College of Humanities

When Literacy Seems Difficult: Learning Differences in and out of the Classroom

Wednesday, November 16, 2016 - 2:00pm

Jerome Richfield 244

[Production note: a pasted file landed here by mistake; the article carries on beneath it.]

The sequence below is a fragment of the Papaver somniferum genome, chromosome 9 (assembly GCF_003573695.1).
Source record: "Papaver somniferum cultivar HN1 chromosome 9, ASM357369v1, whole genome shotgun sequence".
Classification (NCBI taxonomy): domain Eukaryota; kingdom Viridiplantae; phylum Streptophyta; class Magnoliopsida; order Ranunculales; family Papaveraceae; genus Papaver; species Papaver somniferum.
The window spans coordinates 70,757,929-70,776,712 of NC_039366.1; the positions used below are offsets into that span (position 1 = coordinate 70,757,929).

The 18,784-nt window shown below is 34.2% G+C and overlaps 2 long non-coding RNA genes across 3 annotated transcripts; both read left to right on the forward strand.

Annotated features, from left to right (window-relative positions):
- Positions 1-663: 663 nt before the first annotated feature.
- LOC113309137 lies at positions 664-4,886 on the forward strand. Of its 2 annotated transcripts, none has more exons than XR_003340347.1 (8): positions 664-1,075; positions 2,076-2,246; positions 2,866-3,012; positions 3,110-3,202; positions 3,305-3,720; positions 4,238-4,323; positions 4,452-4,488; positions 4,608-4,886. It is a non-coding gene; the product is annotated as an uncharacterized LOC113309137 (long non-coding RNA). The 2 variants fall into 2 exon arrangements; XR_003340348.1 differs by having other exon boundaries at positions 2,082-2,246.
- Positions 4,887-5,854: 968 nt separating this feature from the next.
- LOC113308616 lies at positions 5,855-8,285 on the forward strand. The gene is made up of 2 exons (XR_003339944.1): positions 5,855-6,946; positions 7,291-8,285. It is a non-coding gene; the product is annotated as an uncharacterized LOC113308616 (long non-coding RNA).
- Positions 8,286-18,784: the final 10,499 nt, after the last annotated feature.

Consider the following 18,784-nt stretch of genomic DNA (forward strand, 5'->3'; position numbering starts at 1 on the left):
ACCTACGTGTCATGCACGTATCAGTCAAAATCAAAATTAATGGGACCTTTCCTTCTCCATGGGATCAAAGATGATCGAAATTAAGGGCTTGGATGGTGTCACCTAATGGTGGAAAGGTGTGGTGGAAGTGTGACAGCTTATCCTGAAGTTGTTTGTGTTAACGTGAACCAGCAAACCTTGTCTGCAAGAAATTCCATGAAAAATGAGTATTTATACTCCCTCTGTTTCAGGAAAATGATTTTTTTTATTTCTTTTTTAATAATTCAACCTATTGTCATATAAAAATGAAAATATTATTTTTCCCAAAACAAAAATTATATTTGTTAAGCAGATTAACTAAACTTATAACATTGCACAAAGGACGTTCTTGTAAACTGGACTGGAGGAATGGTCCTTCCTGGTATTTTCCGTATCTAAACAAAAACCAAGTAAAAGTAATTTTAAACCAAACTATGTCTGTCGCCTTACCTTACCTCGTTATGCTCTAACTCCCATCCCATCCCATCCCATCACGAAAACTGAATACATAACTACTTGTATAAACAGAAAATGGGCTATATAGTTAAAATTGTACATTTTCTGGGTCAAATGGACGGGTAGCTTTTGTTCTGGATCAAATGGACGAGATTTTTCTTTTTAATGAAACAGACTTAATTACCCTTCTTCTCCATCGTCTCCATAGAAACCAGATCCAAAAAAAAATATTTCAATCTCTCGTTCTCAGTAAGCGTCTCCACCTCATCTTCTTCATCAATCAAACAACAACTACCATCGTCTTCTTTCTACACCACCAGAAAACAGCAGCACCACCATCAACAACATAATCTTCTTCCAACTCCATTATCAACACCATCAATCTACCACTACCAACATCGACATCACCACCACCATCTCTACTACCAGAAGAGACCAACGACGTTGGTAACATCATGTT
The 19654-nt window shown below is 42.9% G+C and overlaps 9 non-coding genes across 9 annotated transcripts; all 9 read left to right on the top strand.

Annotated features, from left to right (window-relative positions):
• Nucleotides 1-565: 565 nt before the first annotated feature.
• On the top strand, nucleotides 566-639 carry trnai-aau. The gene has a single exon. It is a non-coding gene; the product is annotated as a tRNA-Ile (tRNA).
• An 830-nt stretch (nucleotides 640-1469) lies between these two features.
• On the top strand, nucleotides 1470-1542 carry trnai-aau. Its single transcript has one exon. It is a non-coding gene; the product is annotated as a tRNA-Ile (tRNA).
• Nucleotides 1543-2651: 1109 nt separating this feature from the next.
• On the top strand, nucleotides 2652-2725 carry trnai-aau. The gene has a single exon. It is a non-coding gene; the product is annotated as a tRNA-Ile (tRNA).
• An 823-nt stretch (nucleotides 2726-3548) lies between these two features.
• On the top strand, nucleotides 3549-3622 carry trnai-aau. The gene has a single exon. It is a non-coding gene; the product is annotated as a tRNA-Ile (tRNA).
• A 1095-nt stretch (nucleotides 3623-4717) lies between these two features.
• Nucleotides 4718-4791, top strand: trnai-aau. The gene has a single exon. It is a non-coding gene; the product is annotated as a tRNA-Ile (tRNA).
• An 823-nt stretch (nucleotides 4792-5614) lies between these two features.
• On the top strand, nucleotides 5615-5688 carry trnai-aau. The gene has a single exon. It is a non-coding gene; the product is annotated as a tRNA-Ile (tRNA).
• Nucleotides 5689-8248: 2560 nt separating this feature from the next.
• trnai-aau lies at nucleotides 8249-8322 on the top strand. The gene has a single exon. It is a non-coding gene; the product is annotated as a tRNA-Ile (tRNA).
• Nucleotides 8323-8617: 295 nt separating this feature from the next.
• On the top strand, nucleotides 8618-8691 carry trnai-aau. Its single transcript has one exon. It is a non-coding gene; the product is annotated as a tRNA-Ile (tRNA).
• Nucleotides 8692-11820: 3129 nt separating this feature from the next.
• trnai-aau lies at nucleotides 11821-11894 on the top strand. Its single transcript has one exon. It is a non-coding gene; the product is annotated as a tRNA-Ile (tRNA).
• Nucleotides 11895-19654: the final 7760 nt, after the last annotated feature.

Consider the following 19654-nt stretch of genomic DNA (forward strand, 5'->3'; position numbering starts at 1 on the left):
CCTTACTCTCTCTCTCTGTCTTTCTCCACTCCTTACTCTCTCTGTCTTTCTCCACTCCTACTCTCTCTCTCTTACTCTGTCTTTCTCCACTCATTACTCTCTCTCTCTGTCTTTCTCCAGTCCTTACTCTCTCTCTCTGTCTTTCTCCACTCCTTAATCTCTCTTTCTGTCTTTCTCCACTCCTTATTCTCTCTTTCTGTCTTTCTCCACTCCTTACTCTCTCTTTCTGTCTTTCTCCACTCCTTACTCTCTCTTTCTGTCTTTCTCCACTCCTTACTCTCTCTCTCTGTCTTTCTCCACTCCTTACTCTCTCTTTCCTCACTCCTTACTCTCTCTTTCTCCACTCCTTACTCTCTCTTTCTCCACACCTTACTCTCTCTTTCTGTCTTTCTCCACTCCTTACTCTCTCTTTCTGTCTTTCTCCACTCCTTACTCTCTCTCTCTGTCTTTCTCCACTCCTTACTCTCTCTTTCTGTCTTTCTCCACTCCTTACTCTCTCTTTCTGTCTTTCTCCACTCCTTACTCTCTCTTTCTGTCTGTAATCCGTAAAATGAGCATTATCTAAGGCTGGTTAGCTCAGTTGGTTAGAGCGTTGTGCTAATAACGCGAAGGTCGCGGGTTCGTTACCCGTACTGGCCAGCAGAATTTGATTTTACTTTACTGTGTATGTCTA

Speaker: Julie Neff Lippman, University of Puget Sound, emerita. Achieving literacy is difficult for many individuals for a plethora of reasons. For people who have learning differences like dyslexia or a non-verbal disability achieving literacy is often tortuous and frustrating even with good instruction and much hard work. We often think of learning differences as a school or classroom problem, but in fact, learning differences will follow the individual throughout his or her life. In the classroom, teachers must decide on how much emphasis to put on grammatical and syntactical errors and how flexible they should be about timely completion of work. These same questions arise in the workplace, at home, and in many facets of everyday life. There are no easy answers. But being aware of learning differences and how they might manifest themselves will, I hope, deepen your understanding of the quest for literacy. On a more practical level, we will explore possibilities for providing support and appropriate accommodations for a family member, a colleague, an employee, or a supervisor with a learning difference. What kinds of help are appropriate? Should individuals with learning differences be held to high standards? What kinds of accommodations will provide the best outcomes for everyone?